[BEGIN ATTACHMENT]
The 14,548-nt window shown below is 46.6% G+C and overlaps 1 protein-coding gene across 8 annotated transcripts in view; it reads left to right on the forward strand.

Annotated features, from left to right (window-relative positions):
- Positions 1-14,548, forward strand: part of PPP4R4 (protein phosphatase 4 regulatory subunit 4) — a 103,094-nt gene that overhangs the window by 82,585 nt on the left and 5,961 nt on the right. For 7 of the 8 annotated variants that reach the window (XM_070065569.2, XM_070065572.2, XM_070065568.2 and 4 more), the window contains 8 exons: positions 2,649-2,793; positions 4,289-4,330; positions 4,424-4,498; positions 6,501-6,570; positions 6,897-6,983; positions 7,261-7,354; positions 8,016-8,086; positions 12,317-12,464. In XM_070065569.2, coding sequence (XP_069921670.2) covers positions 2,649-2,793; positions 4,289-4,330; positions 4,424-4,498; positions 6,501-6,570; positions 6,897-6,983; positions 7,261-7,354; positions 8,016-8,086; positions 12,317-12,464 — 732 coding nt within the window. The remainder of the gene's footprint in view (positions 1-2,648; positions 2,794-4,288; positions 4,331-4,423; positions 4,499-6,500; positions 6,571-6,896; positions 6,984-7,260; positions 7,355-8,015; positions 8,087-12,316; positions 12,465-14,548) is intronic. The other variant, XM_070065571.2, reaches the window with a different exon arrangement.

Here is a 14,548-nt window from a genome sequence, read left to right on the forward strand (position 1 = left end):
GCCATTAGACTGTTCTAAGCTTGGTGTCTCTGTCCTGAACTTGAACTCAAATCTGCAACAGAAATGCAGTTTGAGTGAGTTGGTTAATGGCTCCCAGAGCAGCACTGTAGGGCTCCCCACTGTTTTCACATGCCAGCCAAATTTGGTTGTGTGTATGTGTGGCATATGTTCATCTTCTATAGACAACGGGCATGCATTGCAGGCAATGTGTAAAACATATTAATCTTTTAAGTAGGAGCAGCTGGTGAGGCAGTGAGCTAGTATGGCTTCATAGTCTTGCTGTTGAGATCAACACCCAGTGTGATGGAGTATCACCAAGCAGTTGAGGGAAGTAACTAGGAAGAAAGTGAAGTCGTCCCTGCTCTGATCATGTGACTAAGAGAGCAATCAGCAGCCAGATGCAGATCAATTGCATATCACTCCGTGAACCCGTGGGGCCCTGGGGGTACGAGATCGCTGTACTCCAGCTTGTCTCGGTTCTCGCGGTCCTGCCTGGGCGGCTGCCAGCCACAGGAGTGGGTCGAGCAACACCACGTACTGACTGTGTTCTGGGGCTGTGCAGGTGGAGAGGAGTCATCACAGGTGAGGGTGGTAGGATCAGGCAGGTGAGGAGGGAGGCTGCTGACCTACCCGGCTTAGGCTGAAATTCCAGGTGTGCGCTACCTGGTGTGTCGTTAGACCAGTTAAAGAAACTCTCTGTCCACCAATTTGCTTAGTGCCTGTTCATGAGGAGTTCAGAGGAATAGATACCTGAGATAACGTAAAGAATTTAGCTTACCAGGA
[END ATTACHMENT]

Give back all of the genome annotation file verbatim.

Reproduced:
The 14,548-nt window shown below is 46.6% G+C and overlaps 1 protein-coding gene across 8 annotated transcripts in view; it reads left to right on the forward strand.

Annotated features, from left to right (window-relative positions):
- Positions 1-14,548, forward strand: part of PPP4R4 (protein phosphatase 4 regulatory subunit 4) — a 103,094-nt gene that overhangs the window by 82,585 nt on the left and 5,961 nt on the right. For 7 of the 8 annotated variants that reach the window (XM_070065569.2, XM_070065572.2, XM_070065568.2 and 4 more), the window contains 8 exons: positions 2,649-2,793; positions 4,289-4,330; positions 4,424-4,498; positions 6,501-6,570; positions 6,897-6,983; positions 7,261-7,354; positions 8,016-8,086; positions 12,317-12,464. In XM_070065569.2, coding sequence (XP_069921670.2) covers positions 2,649-2,793; positions 4,289-4,330; positions 4,424-4,498; positions 6,501-6,570; positions 6,897-6,983; positions 7,261-7,354; positions 8,016-8,086; positions 12,317-12,464 — 732 coding nt within the window. The remainder of the gene's footprint in view (positions 1-2,648; positions 2,794-4,288; positions 4,331-4,423; positions 4,499-6,500; positions 6,571-6,896; positions 6,984-7,260; positions 7,355-8,015; positions 8,087-12,316; positions 12,465-14,548) is intronic. The other variant, XM_070065571.2, reaches the window with a different exon arrangement.

Here is a 14,548-nt window from a genome sequence, read left to right on the forward strand (position 1 = left end):
GCCATTAGACTGTTCTAAGCTTGGTGTCTCTGTCCTGAACTTGAACTCAAATCTGCAACAGAAATGCAGTTTGAGTGAGTTGGTTAATGGCTCCCAGAGCAGCACTGTAGGGCTCCCCACTGTTTTCACATGCCAGCCAAATTTGGTTGTGTGTATGTGTGGCATATGTTCATCTTCTATAGACAACGGGCATGCATTGCAGGCAATGTGTAAAACATATTAATCTTTTAAGTAGGAGCAGCTGGTGAGGCAGTGAGCTAGTATGGCTTCATAGTCTTGCTGTTGAGATCAACACCCAGTGTGATGGAGTATCACCAAGCAGTTGAGGGAAGTAACTAGGAAGAAAGTGAAGTCGTCCCTGCTCTGATCATGTGACTAAGAGAGCAATCAGCAGCCAGATGCAGATCAATTGCATATCACTCCGTGAACCCGTGGGGCCCTGGGGGTACGAGATCGCTGTACTCCAGCTTGTCTCGGTTCTCGCGGTCCTGCCTGGGCGGCTGCCAGCCACAGGAGTGGGTCGAGCAACACCACGTACTGACTGTGTTCTGGGGCTGTGCAGGTGGAGAGGAGTCATCACAGGTGAGGGTGGTAGGATCAGGCAGGTGAGGAGGGAGGCTGCTGACCTACCCGGCTTAGGCTGAAATTCCAGGTGTGCGCTACCTGGTGTGTCGTTAGACCAGTTAAAGAAACTCTCTGTCCACCAATTTGCTTAGTGCCTGTTCATGAGGAGTTCAGAGGAATAGATACCTGAGATAACGTAAAGAATTTAGCTTACCAGGA